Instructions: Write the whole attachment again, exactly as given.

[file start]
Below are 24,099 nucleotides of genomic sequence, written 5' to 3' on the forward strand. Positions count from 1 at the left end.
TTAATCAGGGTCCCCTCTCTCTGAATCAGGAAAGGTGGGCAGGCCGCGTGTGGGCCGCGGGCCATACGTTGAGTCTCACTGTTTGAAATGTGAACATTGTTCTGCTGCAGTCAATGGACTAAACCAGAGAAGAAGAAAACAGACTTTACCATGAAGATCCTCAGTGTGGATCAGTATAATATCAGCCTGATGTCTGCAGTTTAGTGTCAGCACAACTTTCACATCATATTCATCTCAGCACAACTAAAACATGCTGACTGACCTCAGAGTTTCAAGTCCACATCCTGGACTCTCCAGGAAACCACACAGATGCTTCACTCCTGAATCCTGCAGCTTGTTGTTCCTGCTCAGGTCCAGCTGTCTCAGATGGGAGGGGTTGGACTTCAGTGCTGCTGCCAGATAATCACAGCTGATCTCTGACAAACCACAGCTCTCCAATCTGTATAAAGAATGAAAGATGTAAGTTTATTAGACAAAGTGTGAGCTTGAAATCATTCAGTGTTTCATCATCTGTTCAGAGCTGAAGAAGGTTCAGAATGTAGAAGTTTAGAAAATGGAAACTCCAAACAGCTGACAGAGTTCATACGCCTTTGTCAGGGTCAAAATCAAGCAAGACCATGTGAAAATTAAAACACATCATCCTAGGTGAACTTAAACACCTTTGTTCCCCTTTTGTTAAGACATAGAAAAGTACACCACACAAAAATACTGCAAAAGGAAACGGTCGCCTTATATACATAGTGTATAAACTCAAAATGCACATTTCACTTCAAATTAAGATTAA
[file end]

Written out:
Below are 24,099 nucleotides of genomic sequence, written 5' to 3' on the forward strand. Positions count from 1 at the left end.
TTAATCAGGGTCCCCTCTCTCTGAATCAGGAAAGGTGGGCAGGCCGCGTGTGGGCCGCGGGCCATACGTTGAGTCTCACTGTTTGAAATGTGAACATTGTTCTGCTGCAGTCAATGGACTAAACCAGAGAAGAAGAAAACAGACTTTACCATGAAGATCCTCAGTGTGGATCAGTATAATATCAGCCTGATGTCTGCAGTTTAGTGTCAGCACAACTTTCACATCATATTCATCTCAGCACAACTAAAACATGCTGACTGACCTCAGAGTTTCAAGTCCACATCCTGGACTCTCCAGGAAACCACACAGATGCTTCACTCCTGAATCCTGCAGCTTGTTGTTCCTGCTCAGGTCCAGCTGTCTCAGATGGGAGGGGTTGGACTTCAGTGCTGCTGCCAGATAATCACAGCTGATCTCTGACAAACCACAGCTCTCCAATCTGTATAAAGAATGAAAGATGTAAGTTTATTAGACAAAGTGTGAGCTTGAAATCATTCAGTGTTTCATCATCTGTTCAGAGCTGAAGAAGGTTCAGAATGTAGAAGTTTAGAAAATGGAAACTCCAAACAGCTGACAGAGTTCATACGCCTTTGTCAGGGTCAAAATCAAGCAAGACCATGTGAAAATTAAAACACATCATCCTAGGTGAACTTAAACACCTTTGTTCCCCTTTTGTTAAGACATAGAAAAGTACACCACACAAAAATACTGCAAAAGGAAACGGTCGCCTTATATACATAGTGTATAAACTCAAAATGCACATTTCACTTCAAATTAAGATTAA